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Aging, the Individual and Society

by: Kaylah Heaney

Aging, the Individual and Society GERO 101

Marketplace > Bowling Green State University > Gerontology > GERO 101 > Aging the Individual and Society
Kaylah Heaney
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This 15 page Class Notes was uploaded by Kaylah Heaney on Saturday September 26, 2015. The Class Notes belongs to GERO 101 at Bowling Green State University taught by Staff in Fall. Since its upload, it has received 18 views. For similar materials see /class/214190/gero-101-bowling-green-state-university in Gerontology at Bowling Green State University.

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Date Created: 09/26/15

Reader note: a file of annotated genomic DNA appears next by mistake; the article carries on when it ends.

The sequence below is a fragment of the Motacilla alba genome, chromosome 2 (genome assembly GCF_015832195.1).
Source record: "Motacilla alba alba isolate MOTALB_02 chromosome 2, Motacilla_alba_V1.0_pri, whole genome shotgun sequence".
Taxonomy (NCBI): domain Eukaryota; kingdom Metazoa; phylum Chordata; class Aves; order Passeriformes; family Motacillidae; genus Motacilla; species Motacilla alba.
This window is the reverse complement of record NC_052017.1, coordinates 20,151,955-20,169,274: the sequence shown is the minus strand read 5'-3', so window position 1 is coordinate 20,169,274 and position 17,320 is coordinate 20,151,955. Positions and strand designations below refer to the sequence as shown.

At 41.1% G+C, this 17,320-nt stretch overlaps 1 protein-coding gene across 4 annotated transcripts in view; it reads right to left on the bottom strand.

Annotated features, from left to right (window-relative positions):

May 3 2006 DEPARTMENT OF HUMAN SERVICES PROGRAM REVIEW COMMITTEE REPORT The Department of Human Services prepared a self study following program review guidelines A twoperson external review team visited the campus reviewed the self study interviewed unit personnel university administrators undergraduate and graduate students and submitted an external report The Program Review Committee PRC studied all written materials The PRC liaison for the Department discussed the self study with the department chair and faculty The PRC discussed its preliminary findings with the Dean of Health and Human Services This document re ects the PRC s findings and recommendations SUMMARY OF THE SELF STUDY Introduction The Department of Human Services is the largest of three departments in the College of Health and Human Services It offers three undergraduate degrees the Bachelor of Science in Criminal Justice the B S in Gerontology and the B S in Social Work At the graduate level the Department offers a graduate certificate in Gerontology currently suspended and the Master of Science in Criminal Justice Mission The Department has a mission statement as does each of its undergraduate programs and its graduate program in Criminal Justice The emphasis in all of these statements is the preparation of students to work with diverse clientele in a variety of human services arenas self study p 2 Emphasis is placed on providing graduates with the tools to find and be successful in their jobs as well as to become leaders in their chosen professions To prepare their students to face the changing demands of their professions the faculty aim to provide a strong liberal arts foundation infused throughout general education courses and courses in the majors and to instill in them a desire to be lifelong learners and to recognize the value of diversity in society p 2 The Department s mission is congruent with the mission of the College in that the Department seeks to contribute to the improvement of human services in Northwest Ohio the state of Ohio and the nation through instructional programming research and community service and to prepare individuals for professional and scholarly roles in service fields p 3 In addition the Department s mission statement is congruent with the University vision statement in that it emphasizes the interdependence of teaching learning scholarship and service which creates an academic environment grounded in intellectual discovery and guided by rational discourse and civility p 4 History The Department was created in 1999 by combining three previously free standing units 7 the Criminal Justice Program the Gerontology Program and the Department of Social Work The Criminal Justice Program began in 1973 as one of the May 3 2006 original programs in the newly established College of Health and Community Services p 4 The Gerontology Program was created in 1974 and the Department of Social Work was located in the College of Health and Human Services in 1975 The Graduate Certi cate in Gerontology was implemented in 1988 but was suspended in 2005 due to the loss of a faculty line The Master of Science in Criminal Justice was approved in 2001 Each of the formerly separate units has its unique history of faculty staffing pp 45 The general trends in Criminal Justice and Social Work have been growth in keeping with enrollment demands while Gerontology s has been more irregular The three units were merged to address the unnecessary duplication of administrative functions across three very small programs while increasing the critical mass of faculty p 5 To maintain degree program integrity the names of each have remained unchanged and the faculty in each of the three areas have retained primary responsibility for the curriculum student advising and field supervision In addition the faculty retained their named scholarly affiliation e g Professor of Gerontology and each area has retained a program director who leads disciplinary discussions Operating as a single unit since August 1999 the Department of Human Services has developed a single set of promotion tenure and merit guidelines Curricular decisions are proposed by faculty in each program and reviewed at the departmental level only for availability of resources Faculty meetings take place at both the program and the department levels The Department Chair works closely with the Program Directors on all departmental matters p 6 Since the creation of the Department there has been a great deal of growth and turnover in the department faculty p 6 Criminal Justice has grown to its current complement of siX fulltime tenuretrack faculty Gerontology and Social Work have experienced relatively constant turnover in faculty and have had to use a number of fulltime temporary instructors p 6 Gerontology s three faculty lines have all turned over since 1999 and one was lost in recent budget cuts Social Work was able to fill two open lines in 20032004 bringing it to its current complement of four fulltime faculty Since 1999 DHS has seen two major curricular changes It added a complete list of new courses for the new MS in Criminal Justice and it instituted two courses 7 Research Methods and Interview and Observation 7 common to its three undergraduate programs The self study reports that four of five recommendations stemming from the 1998 collegewide program review have been successfully addressed The recommendation to investigate consolidation of the three units led to the establishment of the Department in 1999 The recommendation to fill open faculty lines has been addressed with relatively successful recruitment but there is a continuing issue with under funded lines which make sic recruitment and retention of faculty difficult p 11 N May 3 2006 3 The recommendation to develop assessment activities was met with the creation of a clearly articulated assessment process that is completed at the end of each academic year p 11 4 The recommendation to develop formal research teams led to increased faculty collaboration The creation of the department greatly enhanced this collaboration The review team s recommendation that a track in gerontology be developed for the Master s program in Public Health was not successfully addressed due to the lack of interest on the part of the MPH program Description of the Unit Program identi cation anal curricular offerings The Department offers three undergraduate BS degrees Criminal Justice Gerontology and Social Work one undergraduate minor Gerontology and one graduate MS degree Criminal Justice In addition the Department intermittently offered a l5credit hour graduate certificate in Gerontology from the early 1990s until 2005 when it was suspended due to the loss of a faculty member The future of the Certi cate is uncertain p 14 The Social Work Program is accredited the other programs are not subject to accreditation p 12 All of the programs are selective entry To be admitted students must pass the program s introductory course and have a minimum 25 GPA on at least one year of course work This process permits control of class sizes most classes have a maximum of 30 students The Department also houses the Crime amp Justice Research Laboratory established in AY 20042005 the lab was expected to be fully operational in Fall 2005 The laboratory will serve as the center for research in criminal justice A primary role of the laboratory is to work for and with criminal justice and social service agencies on research and evaluation topics that are important for understanding the impact of crime criminal justice agencies and practitioners and policies on social control in society p 14 Faculty resources The Department has 12 fulltime faculty lines all currently filled six in Criminal Justice four in Social Work two in Gerontology But in only two years since 1997 has the Department had a full complement of faculty and the Department has experienced considerable turnover The Department has added five new faculty lines had a total of five resignations denied tenure to one individual filled four lines with oneyear appointments and lost one line due to budget cuts p 15 The Department typically uses two to three parttime instructors Of the 12 fulltime faculty six are tenured seven are women and one is a person of color The standard workload is 12 semester hours per term with five classes per AY and one course equivalent for research The standard allocation of effort is 60 teaching 30 research and 10 service All fulltime faculty are required to advise students who have been admitted to their program or have reached sophomore status Graduate assistant resources Over the period 20012004 the MS program in Criminal Justice has had from two to five graduate assistantships per AY funded by the May 3 2006 Graduate College The assistantships are halftime 20 hrswk and the funding covers all tuition and provides a stipend GAS work with faculty on research projects they are not assigned teaching responsibilities Sta resources The Department shares a pooled secretarial staff with two other programs as well as the Dean s office one person halftime p 20 Three European American women all classified Secretary 11 comprise the pool One workstudy student per year assists with copying filing etc Description of students The number of the Department s undergraduate students including majors and premajors steadily increased from 439 in 1998 to 595 in 2004 a 36 increase p 21 This growth was mainly in Criminal Justice the number of Gerontology and Social Work majors remained relatively stable The ratios of women to men were in 2004 32 in the Department 91 in Gerontology and Social Work and 23 in Criminal Justice The students were roughly 85 European American with the balance comprised mainly of African American and Hispanic students p 21 Roughly 95 are Ohio residents The number of students in the Master s program in Criminal Justice is modest but is showing signs of growt p 23 it had 11 students in Fall 2004 Student credit hour production This has remained relatively stable in the undergraduate data p 25 with 5573 SCH in 199899 and 5687 SCH in 200304 The Instructor FTE was 2658 in 199899 and 2558 in 200304 The Department s SCH ratio has been consistently higher than that of the College and slightly lower than that of the University The MSCJ program has shown a steady increase in SCH production Recruitment and retention efforts The three undergraduate programs engage in several recruitment activities All take part in the two universitywide Preview Days and the Presidents Day Open House actively correspond with prospective students make courses open for visitation and have student organizations that do programs and projects about their majors Gerontology most actively and Social Work participate in Major Mania Criminal Justice does not participate given the already increasing number of students in the program p 26 Gerontology most in need of students I changed the name of its introductory course taking out gerontology since many people do not know what the word is p 26 2 offers additional sections of the intro course whenever possible 3 has gotten two courses approved as meeting Arts and Sciences Group requirements and 4 has two courses in the general education curriculum The MS in Criminal Justice program actively engages in a range of strategies for recruiting candidates p 27 The self study lists the following 1 The Graduate Coordinator responds to requests for information and applications often with tailored cover letters The program also mails brochures to local criminal justice agencies Faculty network with colleagues around the country who make referrals Faculty identify and recruit promising undergraduate criminal justice majors p 28 9 May 3 2006 4 The program participates in ProjectSEARCH a universitywide program to recruit students of color 5 The Graduate Coordinator visits local colleges and universities and attends job fairs to meet with prospects The program encourages prospects to visit BGSU and meet with students and faculty Visitors are offered financial support for lodging and transportation 0 The Department s self study pp 2627 cites the following means of enhancing undergraduate student retention Timely and meaningful academic advising by the College Advising Office for freshmen and premajors and by all faculty for professional students Using Blackboard to make available current information eg course check sheets manuals guidelines forms and deadlines Faculty work closely with sources of support such as Disability Services the Writers Lab and the Math Lab to assist students The aforementioned student organizations provide opportunities for professional growth social interaction and academic support among students in the programs With respect to student retention in the MSCJ program three strategies are employed 1 New students are admitted only for the fall term thereby creating a cohort that bonds and fosters engagement 2 The program advocates for and partially funds student attendance and presentation at professional conferences 3 Students are matched with a faculty advisormaj or professor by the end of their first semester The advisor works closely with the student on herhis major project coaching and mentoring to ensure personalized guidance Facilities and equipment The Department is housed in the University Health Center where every faculty member has an individual office outfitted with a basic office setup p 29 The Crime amp Justice Research Laboratory is housed in three rooms in the basement of 315 Thurstin It has all new furniture and equipment and was wired to the university computer system in August 2005 MSCJ graduate students are housed in a work room in the basement of the Health Center They share this space with graduate students in Communication Disorders They have three old computers in need of replacement and they must send any print jobs to the networked printer two oors above p 29 The Department shares use of a hightechnology classroom and a conference room and faculty may use Communication Disorders therapyobservation rooms Information resources and services Library services and support for both students and faculty are found primarily in the Jerome Library which has extensive holdings of relevance to the programs in DHS p 29 Additional information resources are available through OhioLINK May 3 2006 The Department faculty rely heavily on webbased teaching and learning resources The webportal Blackboard is used in all classes in the department Essential course materials are all made available through either individual course portals or on the individual program webcommunities Indeed faculty are not permitted to copy and distribute any course materials with the exception of quizzes and tests This was largely prompted by budgetary considerations and it has proven to work very well Faculty also utilize the support of and materials available from the Center for Teaching Learning and Technology p 30 Financial resources From AY 199899 to 200304 personnel expenses increased signi cantly due to l the addition of faculty lines 2 the filling of positions with full time continuing faculty and 3 modest pay increases The apparent growth in the operating expenses is attributable to allocations not under the control of the department such as costs allocated to Information Technology Services p 31 Personnel and operating expenditures per student credit hour have increased commensurately Self Evaluation Faculty quality and productivity The faculty is comprised of one full professor five associate professors one whose primary appointment is in the College office six assistant professors and one instructor Their highest degrees are ten PhDs two MSWs and one DSW They have made almost 200 researchscholarly presentations over the six year period p 33 The production of scholarly publications varies across the three programs Criminal Justice 7 40 journal articles 5 books 20 book chapters a sixyear average of roughly 9 publications per faculty member Gerontology 7 8 journal articles one book chapter a sixyear average of roughly 3 per faculty member Social Work 7 7 articles 1 book chapter a sixyear average of under 2 per faculty member The level of publication productivity between the three programs is uneven and an area that needs to be addressed p 35 The department has been successful at securing external funding 339079 in extramural funds since 1999 despite the junior standing of most of the faculty Many DHS faculty have established reputations at the national and international level p 36 through their scholarship and leadership in professional organizations In answer to the questions Are faculty competitive on a national basis On a regional basis the self study reports the answers differ for the three programs The Criminal Justice faculty is well respected and recognized as very strong in comparison to faculties at other institutions p 38 The sole continuing Gerontology faculty member is quickly becoming a recognized scholar in her field and her research is appearing in many leading aging forums p 39 The new as of Fall 2005 faculty member came to BGSU with impressive graduate credentials and past teaching experience and has the potential to significantly advance the stature of the Gerontology Program p 39 The May 3 2006 Social Work staff are not nationally or regionally competitive at the present time The level of scholarly productivity is modest at best A single individual accounts for most of the productivity and that level has been slowing as the individual is nearing retirement p 39 Thus the answers to those questions appear to be 1 an unquali ed yes for the Criminal Justice program 2 a quali ed yes for the Gerontology program and 3 an unquali ed no for the Social Work program The self study reports the Department s promotion and tenure document is adequate and appropriate for the unit Student entry attributes Undergraduates in all three programs have good high school GPAs see Table 19 The average GPA for entering students is 30 or above and roughly 55 or more of the entering students in each program hold a 30 GPA or better Slightly greater variability in student entry attributes appears in the ACT scores where both CRJU and SOWK students tend to have average ACT scores of 21 or better while GERO students average near a 20 ACT p 40 For the MSCJ program the average undergraduate GPA of students has been steadily increasing as the program has matured Similar improvements have appeared in average GRE scores over the first four years of operation p 41 The average GPA for the Fall 04 entering class was 341 The program does not require GRE scores for admission although the University requires students to complete the GRE and the program requires these scores before the end of the student s rst term of enrollment GRE scores are required before any funding can be received p 41 GRE scores have improved over the rst four years of the program The average of scores in Fall 04 were Verbal 43667 Math 49667 Total 93333 No Analytical or Analytical Writing scores are given in the self study Assessment of student learning outcomes Student Learning Outcomes have been identi ed by each undergraduate program and are assessed on a yearly basis p 42 A variety of measures are used to assess how well the unit is achieving these objectives p 42 and appropriate modi cations have followed The MSCJ program rst identi ed learning outcomes in May 05 It will complete its rst assessment in AY 0506 The self study includes by program an enumeration of student learning outcomes outcomes measures and assessment methods Appendix A adds inferences from assessment and actionsimprovements No data or data analyses are reported Curriculum instruction and support services The curriculum of all the programs is reviewed annually and revised as needed p 48 Two courses common to all programs have been introduced 1 research methods and 2 interviewing and observation Common to all undergraduate classes is the departmental course evaluation form Average scores are given in the self study The student assessments are uniformly very positive Students in Gerontology and Social Work pass licensure tests at a rate close to 100 ever year There is no similar test in Criminal Justice May 3 2006 Since admitting its rst cohort of students in the fall of 2001 the MSCJ program at BGSU has established a respectable record of quality p 50 The academic rigor of the program and the success of its graduates are cited to support this conclusion The Graduate Certi cate Program in Gerontology in recent years has experienced a level of uncertainty and unevenness making assessment of its quality dif cult Several factors suggest that the quality of the Program is weak p 50 Service The service activities of the department are part and parcel of the teaching and research activities of the faculty and staff As indicated in Table 5 the faculty are involved in a wide range of internal and external service functions Of particular note is the fact that a great deal of the scholarly activity undertaken by departmental faculty is done in cooperation with and on behalf of various government and social service agencies This activity falls squarely within BGSU s recent emphasis on Scholarship of Engagement p 51 Comparative advantage and program distinctiveness The self study addresses each program separately and cites the following advantages and distinctive features Criminal Justice 0 Avoids how to approach of teaching speci c skills in favor of a more academic liberal artsbased broadbased approach to entire criminal justice system 0 Multidisciplinary 0 Limits enrollment in courses to majors perhaps first in US to do this 0 Class sizes roughly 30 or fewer 7 much smaller than comparable programs 0 12credit hour 480 clock hours practicumsinternships 7 over four times more than most Gerontology 0 Only program in northwest Ohio 0 Separate degree program not connected to sociology or psychology 0 Longterm care option graduates eligible to take test to become a nursing home administrator Social Work no comparative advantages or distinctive features given conforms to accreditation standards Graduate Certi cate in Gerontology no comparative advantages or distinctive features given program is suspended replacement program see Unit Plan is being considered MSCJ Program 0 Regional mission serves unmet need for graduate education in northwest Ohio 0 Crime amp Justice Research Laboratory Demand Student demand for both Criminal Justice and Social Work is strong while in Gerontology the demand has been steady but low p 53 The number of Criminal Justice majors has grown from 90 to well over 200 in six years and the number of premajors continues to hover around 200 p 55 The demand in Social Work has rebounded to levels seen in the 1990s Based on incoming freshmen numbers the Program expects to reach its maximum complement of 100 majors by the 20052006 May 3 2006 AY p 55 Enrollment in Gerontology has remained relatively stable over the past siX years averaging 2025 majors per term This number is showing some signs of increasing with the number of majors in 200405 reaching approximately 35 p 55 The MSCJ Program in only its fth year at the time of the self study has grown slowly but steadily It has not yet lled all available space The demand for graduates of all programs is very strong Employment projections for each eld is sic very good p 56 Connection to the mission The self study states that the departmental Programs all contribute to the BGSU Academic Plan and its component themes p 58 and the faculty are intimately involved in efforts that re ect BGSU s Scholarship of Engagement initiative p 60 The interdisciplinary nature of programs in the Department means they are well connected to other programs at BGSU All faculty evaluation processes ie promotion and tenure merit annual review in the Department are based on the mission of the University The faculty s teaching research and service are intimately tied together This interconnection is also evident in the degree to which departmental faculty activities t into the Scholarship of Engagement initiative p 62 Financial considerations anal adequacy of resources The operating budget of 22000 allocated from the college has not changed since 1999 It is insuf cient to carry out the normal operations of the department and typically the department budget is in the red at the end of the academic year which means it starts out with a negative balance for the following year The department has instituted a number of policies to try and address the budget shortfall p 63 The Department operates on a shoestring budget that poses major problems for the faculty each year These limited resources make it dif cult to recruit and retain faculty and have an impact on the way faculty can teach classes as well as carry out their research p 64 All faculty lines are presently lled A position in Gerontology was lost in AY 0405 This resulted in the suspension of the Graduate Certi cate Program and the elimination of a section of its introductory course Other possible implications of this loss include suspending the proposal to make the GERO intro course a general education course dif culty staf ng the two departmentwide courses and serious problems of operation for the Program and the Department Faculty salaries are low compared to those at similar institutions and to new hires p 64 making it difficult to retain current faculty and recruit new faculty Faculty and staff have adequate space on the second oor of the Health Center Several courses could be signi cantly enhanced by additionalnew space e g a room con gured like a court room for mock trialshearings and space to more appropriately teach interviewing and observation techniques p 65 The space for graduate assistants in the basement of the Health Center is too small and very noisy The Crime amp Justice May 3 2006 Research Laboratory while wellappointed is on the other side of the campus and should be moved closer to the faculty preferably in the same building p 66 Unit planning next seven years The planning process Planning is done at the program level and the department level with the bulk of it occurring within individual programs Program faculty as a committee of the whole address curricular matters Plans that have implications for resources of other programs and hence the Department are handled at the department level The department faculty meet periodically to discuss issues and identify emerging concerns Subcommittees address special topics e g the common research methods course and interviewing courses as necessary Social Work has an Advisory Committee that is required by accreditation standards and that meets regularly The process for developing the following goals etc is not addressed in the self study Goals strategies timelines anal implementation plans The self study pp 6773 delineates a detailed set of goals strategies timelines and implementation plans through AY 201011 The primary goals in rough priority order are 1 Review and evaluate Gerontology 2 Restore lost faculty line 3 Attract and retain quality faculty 4 Student enrollments a Student recruitment in Gerontology and Social Work b Address growth in undergraduate Criminal Justice Program c Graduate student enrollment in CRJU Increase departmental research activity and productivity Acquire additionalnew space for the DHS Maintain continuing education mission Other planning initiatives 9 89 Relationship to the Acaalemic Plan The Department plan outlined above is directly responsive to the goal of transforming BGSU into a premier learning community by emphasizing inquiry engagement and achievement as outlined in the BGSU Academic Plan The successful execution of this plan will continue the Department s contributions to the Academic Plan s themes of Leaalership in Learning Critical Thinking about Values Understanding Cultures anal Nations anal New M ealia anal Emerging Technologies p 73 Questions for the external team The Department posed the following questions for the External Review Team p 73 1 What strategies would be effective at addressing the low salary levels in the Department and retaining faculty in light of the current salaries 2 Given past inability to hire researchoriented faculty in Social Work what can the Department do to ensure tenurability Should the Department consider different tenuring criteria for Social Work that includes minimal research bu UI May 3 2006 What strategies would be effective in building enrollment in Gerontology Are there successful models strategies for developing cooperative standing agreements that will help grow and sustain the new research laboratory How do you recruit and retain new students and faculty with minimal marketing resources What steps should be taken to grow Gerontology and sustain its student body RESULTS OF PREVIOUS REVIEWS This is the first review of the Department of Human Services since its inception in 1999 SUMMARY OF THE EXTERNAL REPORT The external review team consisting of Drs Angela Brenton and David Hartman visited the Department on October 307November 1 Drs Brenton and Hartman interviewed students internship providers all faculty in small group meetings the Chair Graduate Coordinator Dean Vice Provost for Academic Programs and the Provost They toured all of the facilities including the Crime amp Justice Research Lab and they extensively reviewed written materials The external review team noted in its report pp l4 the following strengths of the Department The Department is comprised of a committed and caring faculty QMer NE Productive and nationally recognized in Criminal Justice One regionally prominent scholar in Gerontology Very good teachers who are locally respected in Social Work Collegial Committed to teaching and learning Accessible to students Engaged The departmental merger has been successful WP 9399 Effective use of resources Strong departmental leadership Effective organization of faculty in curriculum development promotion and tenure decisions and merit increases Larger critical mass of faculty members Interdisciplinary research including research teams The curriculum is current and creative 1 2 3 4 5 Syllabi are recent and show creative effort in pedagogy Internships are unique as a culminating experience in all three areas Faculty assign significant writing assignments in almost all classes and the use of Blackboard for class materials is working well Common methods classes use faculty resources wisely and introduce interdisciplinary perspectives to students Senior seminars in C function as capstone experience Facilities and equipment are adequate with a few exceptions May 3 2006 Faculty offices comfortable and functional Access to classrooms and labs with instructional media New Crime and Justice Research Lab promises new possibilities Faculty computers replaced every three years Adequate funds for startup for new faculty The self study was effective and helpful 1 Balanced look at strengths and weaknesses 2 Excellent data on enrollment trends curriculum changes history of personnel changes financial data and planning Departmental planning process targets significant goals with realistic strategies Additional materials syllabi Social Work reaccreditation self study alumni survey in CJ and degree worksheets provided on arrival 959 5 The External Review Team made the following recommendations pp 412 Personnel 1 Enhance faculty productivity in Social Work 2 Attempt to raise salaries of productive faculty members and promising new hires to meet CUPA salary averages in their disciplines 3 Increase travel support for faculty members with high research productivity 4 Criminal Justice will probably require an additional faculty line in the near future to accommodate growth in the program 5 Develop mentoring processes for new faculty members 6 Explore more use of qualified adjuncts1 from the region to supplement faculty expertise and to develop stronger ties with community professionals 7 Increase minority faculty recruitment and development Curriculum Teaching and Learning 1 Strengthen assessment of student learning particularly in Criminal Justice and Gerontology 2 Promote undergraduate research2 with more class research projects and with internships at sites such as the National Institute of Justice the Office of Criminal Justice Services in the Govemor s Office and federal and regional research agencies 3 Strengthen internships in Criminal Justice and Gerontology with more contact between faculty members and onsite supervisors and by more careful matching of students and sites 4 Integrate more serviceleaming strategies into existing courses to develop applied skills in students before they begin internships and fieldwork 5 Consider adjustments to curriculum and scheduling to allow parttime and working students to complete degree programs on a more timely basis3 1 The essence of this and the following footnotes is taken from a memo to the PRC liaison from the Department Chair DHS prides itself on using highquality adjuncts only when necessary and that this is a selling point to prospective students 2 Department response The Department already does this it is just not evident in course syllabi 3 Department response Parttime and working students do graduate in a timely fashion because the programs have a set rotation of classes whereby all required courses are offered at least one night every other year Ni 5 9939 Ni 9939 4 9 VP 4 May 3 2006 6 Strengthen ethics components of the curricula of all three programs perhaps with a common ethics course 7 Consider sequencing of Gerontology course with speci ed prerequisites 8 Be sure that all syllabi include accommodation strategies for disabled students 9 Consider whether the number of hours required for each degree is necessary or whether some hours could be reduced to make room for electives4 10 Develop cognate areas in Criminal Justice to replace the Elective Core and to provide guidance to students in choosing electives Strengthen the Gerontology Program Fill the frozen position in Gerontology Cultivate contacts across campus for multidisciplinary coursework for the Gerontology degree Emphasize and modify the longterm care track for Gerontology Develop the Core of Knowledge postbaccalaureate program as an alternative to the graduate certificate program which has been discontinued Attempt to get GERO 101 approved as a BG Perspectives general education course Recruit at twoyear colleges for transfer students Develop Additional Revenue Streams Apply for more federal grants Consider offering the Gerontology Core of Knowledge as a feebased continuing education offering Develop regional and federal research contracts for the Crime and Justice Research Lab which will support graduate students and faculty development Offer more continuing education programs for professionals in law enforcement corrections social work and gerontology Consider student fees to cover the costs of internship supervision6 Consider creating Development Councils in each program to assist with fundraising for departmental priorities Miscellaneous Increase community college recruitment8 Strengthen placement activities for graduates Strengthen academic advising for undergraduate maj ors9 Department response The Department believes its studenm have a fair degree of exibility in this regard and notes that some required courses are dictated by licensure or accreditation Department response This is not now and probably never can be a meaningful revenue stream due to free alternatives lack of demand and what the market will bear in fees Further the Department believes continuing education should be undertaken for its value to the field and not for the money Department response The university already collects full tuition for these course hours but does not pay for course coverage The department would welcome university funds to hire internship coordinators 1n the department 7 Department response This would put the department in competition with the college and should be incorporated into the larger college development activities 8 Department response This is a priority for GERO and that CRJU and SOWK have good articulation with their major feeders including community colleges Department response DHS believes is student advising is already strong and it would like to strength it further by requiring advising of new students before classes in the fall but it has been told this would conflict with activities being held by the Division of Student Affairs May 3 2006 4 Provide better facilities for graduate students and a site for the Crime and Justice Research Lab with more accessibility for faculty and students 5 Enhance departmental Web sites with more information on program requirements internships successful alumni and faculty achievements 6 Maintain more systematic contact with alumni The external report ended with a closing that included the statement Overall we found the Department of Human Services to be an outstanding department p 13 PROGRAM REVIEW COMMITTEE FINDINGS AND RECOMMENDATIONS The Program Review Committee commends the Department of Human Services on its comprehensive self study and the excellent work done in following the program review guidelines and process We concur with the external reviewers conclusion that Human Services is an outstanding department with excellent leadership We note that the external report delineates 26 strengths of the Department It is clear that the Department benefits greatly from a committed caring and collegial faculty They are dedicated to teaching and learning they are accessible to students and they are engaged in the university and their professions They have been creative in the classroom in the design of their curricula and in their interdisciplinary research The emphasis they place on student writing is evidence that they are willing to work hard to produce professionals who can communicate clearly This effort is no doubt re ected in the high rate of placement of the graduates of the programs The Department works so well that it is easy to forget it is only six years old Its chair and faculty have been exceptionally effective in the use of limited resources Personnel and curricular decisionmaking processes are likewise effective Courses common to the three programs have been developed Faculty appear to be content with merit tenure promotion and annual review processes A master s program and a research laboratory have been established A reasonable and realistic set of goals has been developed As both reports noted the merger of the three programs into this department has met its intended results The faculty are to be commended for their commitment and efforts to make the new department work The external report included 35 recommendations The Committee cannot address all of them but suggests that the Department consider all and act on those it deems appropriate and useful The major findings and recommendations of the Committee follow 1 Student Recruitment and Enrollment Management Findings Gerontology and Social Work are undersubscribed Continued growth in the MSCJ program is needed The undergraduate Criminal Justice Program has grown substantially since the entering GPA requirement was lowered and it could continue to grow Any replacement program for the suspended Graduate Certificate Program will need a steady supply of students Since the Gerontology faculty line has been restored May 3 2006 per Dean Linda Petrosino it is critical that future Gerontology enrollments grow to support the Social Work program and the university retirement village presently under study Recommendations The Committee concurs with the external reviewers and the Department s stated goal p 6970 that student recruitment needs more emphasis Criminal Justice which appears to have lowered its admissions standards to increase the number of its majors should consider recruiting more and reinstating its previously higher admissions standards to improve the quality of its students These efforts should be in place by Spring 2007 2 Revenue Streams Finding The external reviewers made six recommendations aimed at developing additional revenue streams for the Department while the self study makes no mention of it except perhaps as an indirect outcome of successful grant writing The self study addresses the significant struggle with and impact of the inadequate operating budget of the Department yet this problem is not addressed in the goals for the unit Recommendations The Committee encourages the Department to consider including alternate revenue streams in its goalspriorities developing a plan for new revenue streams and working with the Dean to rectify this continuing operational shortfall A plan should be developed by Spring 2007 3 Scholarly Productivity and Faculty Loads Finding The scholarly productivity of faculty members ranges from strong to weak Many of the faculty member s research efforts align with the scholarship of engagement Recommendations A plan to strengthen the scholarly productivity of the faculty should be developed The plan might include such things as asking established researchers to mentor faculty with developing research programs funding researchskill development activities eg travel to professional conferences for those faculty with interest in developing stronger research agenda and as much as possible hire those with demonstrated or strong potential research productivity including as appropriate the scholarship of engagement The plan should be presented to the Dean of the College and to the Graduate Dean for their review and approval by Fall 2007 4 Student Learning Outcomes Assessment Finding The programs in the Department have enumerated student learning outcomes outcomes measures and assessment methods and have developed inferences and actionsimprovements but no data or data analyses were reported in the self study